M Porecha, D Udani, V Mehta, A Gami
splenectomy, thalassemia major, thalassemia society
M Porecha, D Udani, V Mehta, A Gami. Splenectomy In Management Of Thalassemia Major - A Boon For The Little Angel.. The Internet Journal of Surgery. 2009 Volume 24 Number 1.
Thalassemias are one of the most common inherited hematological disorders. Today thalassemia remains a major health problem throughout the world. It is seen practically all over the world. This study was conducted on patients admitted and operated at Guru Gobind Singh Hospital, Jamnagar in various surgical units between June 2007 and March 2009. This is a study of 50 cases operated on elective basis. The main indication for splenectomy was higher blood transfusion requirement. After splenectomy, a dramatic increase in the Hb level occurred. All the patients had Hb >8g% with an average of 10g%. Most of the patients had a decrease in blood transfusion requirement with 96% of patients having blood transfusion requirements <150ml/kg/year. The frequency of blood transfusion requirement also decreases. Quality of life improved after splenectomy because of improved hemoglobin. The patients felt less fatigue and were able to carry out their daily activity in a better way. Decreasing blood transfusion requirement helped them reduce the hospital visit. The cost of iron chelation therapy was also reduced. Most patients had improved school attendance and better academic performance. Their family members also benefited due to decreased hospitalization. Overall, quality of life of the entire family improved and thus it proved to be a boon for the patient and his family. So, we strongly recommend that, as splenectomy improves quality of life, surgery should not be withheld if indicated.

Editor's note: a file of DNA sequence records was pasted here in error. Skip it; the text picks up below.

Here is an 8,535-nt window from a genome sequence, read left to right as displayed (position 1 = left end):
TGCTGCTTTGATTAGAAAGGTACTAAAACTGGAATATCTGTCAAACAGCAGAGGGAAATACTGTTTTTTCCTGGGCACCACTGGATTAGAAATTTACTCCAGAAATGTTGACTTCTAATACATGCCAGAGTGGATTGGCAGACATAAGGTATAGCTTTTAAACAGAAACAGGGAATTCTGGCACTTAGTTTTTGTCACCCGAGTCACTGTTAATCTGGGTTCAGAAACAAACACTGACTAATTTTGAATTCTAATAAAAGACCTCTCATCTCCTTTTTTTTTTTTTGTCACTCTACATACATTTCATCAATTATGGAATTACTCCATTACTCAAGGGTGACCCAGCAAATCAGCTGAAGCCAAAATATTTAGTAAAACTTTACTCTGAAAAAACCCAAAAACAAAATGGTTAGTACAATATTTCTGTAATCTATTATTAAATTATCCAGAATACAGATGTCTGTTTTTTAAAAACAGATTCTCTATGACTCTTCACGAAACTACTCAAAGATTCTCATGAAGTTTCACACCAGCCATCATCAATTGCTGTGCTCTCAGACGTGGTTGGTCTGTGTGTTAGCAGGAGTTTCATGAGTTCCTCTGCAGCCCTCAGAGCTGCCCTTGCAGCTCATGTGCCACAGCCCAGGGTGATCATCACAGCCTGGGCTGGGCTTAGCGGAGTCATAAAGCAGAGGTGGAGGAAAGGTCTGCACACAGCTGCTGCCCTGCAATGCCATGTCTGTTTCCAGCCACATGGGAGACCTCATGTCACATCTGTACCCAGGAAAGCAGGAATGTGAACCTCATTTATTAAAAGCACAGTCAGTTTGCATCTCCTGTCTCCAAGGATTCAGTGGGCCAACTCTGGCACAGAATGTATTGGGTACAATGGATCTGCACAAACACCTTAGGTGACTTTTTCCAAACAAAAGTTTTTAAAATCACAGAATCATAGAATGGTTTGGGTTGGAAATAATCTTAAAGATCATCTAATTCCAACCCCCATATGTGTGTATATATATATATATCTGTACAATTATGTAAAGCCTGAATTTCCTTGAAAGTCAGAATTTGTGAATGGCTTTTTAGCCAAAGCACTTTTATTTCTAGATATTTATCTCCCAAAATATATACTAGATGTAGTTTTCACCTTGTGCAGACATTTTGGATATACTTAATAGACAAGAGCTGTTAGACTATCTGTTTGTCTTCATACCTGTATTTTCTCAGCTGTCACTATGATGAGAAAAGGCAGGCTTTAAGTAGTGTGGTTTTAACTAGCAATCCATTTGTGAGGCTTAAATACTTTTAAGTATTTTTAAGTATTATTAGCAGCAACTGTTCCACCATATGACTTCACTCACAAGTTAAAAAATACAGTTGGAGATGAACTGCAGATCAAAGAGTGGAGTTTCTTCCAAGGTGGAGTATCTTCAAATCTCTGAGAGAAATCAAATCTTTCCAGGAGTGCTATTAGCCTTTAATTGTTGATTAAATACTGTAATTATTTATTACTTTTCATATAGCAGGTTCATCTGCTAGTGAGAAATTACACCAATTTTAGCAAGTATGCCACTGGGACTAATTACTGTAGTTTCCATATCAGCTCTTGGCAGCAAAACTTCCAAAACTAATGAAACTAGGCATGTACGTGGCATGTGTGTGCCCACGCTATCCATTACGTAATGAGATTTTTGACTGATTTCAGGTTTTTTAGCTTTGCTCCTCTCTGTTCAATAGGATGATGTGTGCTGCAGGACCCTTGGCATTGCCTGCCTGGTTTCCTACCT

The spleen was regarded by Galen as “an organ of mystery”, by Aristotle as unnecessary, by Pliny as an organ that might hinder the speed of runners and also as an organ that produced laughter and mirth, a concept reasserted in the Babylonian Talmud.
Although posttraumatic splenectomy may have been performed by military surgeons earlier, the first recorded splenectomy was performed by for splenomegaly on a 24-year-old Neapolitan woman in 1549 by Adrian Zacarelli. However, survival was not achieved. In 1866, Sir Thomas Spencer Wells gave an account of the first successful splenectomy in England.
Thalassemia results from a wide variety of mutations of the genes which code for hemoglobin synthesis leading to reduced or absent synthesis of globin chains.
The spectrum of the clinical manifestation of beta-thalassemia varies widely. One end of the spectrum is the serious homogenous form or thalassemia major presenting in early infancy with progressive pallor, splenohepatomegaly, bony changes and, if untreated, invariably fatal in first few years of life.
The other end of the spectrum is the heterogeneous form or thalassemia minor with which the patient can live practically a normal life without much disability except for mild persistent anemia.
In between these extremes are forms with varying degree of clinical manifestations of anemia, splenohepatomegaly and bony changes that can maintain life fairly comfortable and are known as thalassemia intermedia.
The mainstays of diagnosis under surgical aspects are peripheral smear, hemoglobin electrophoresis and abdominal ultrasonography to rule out associated gall stones.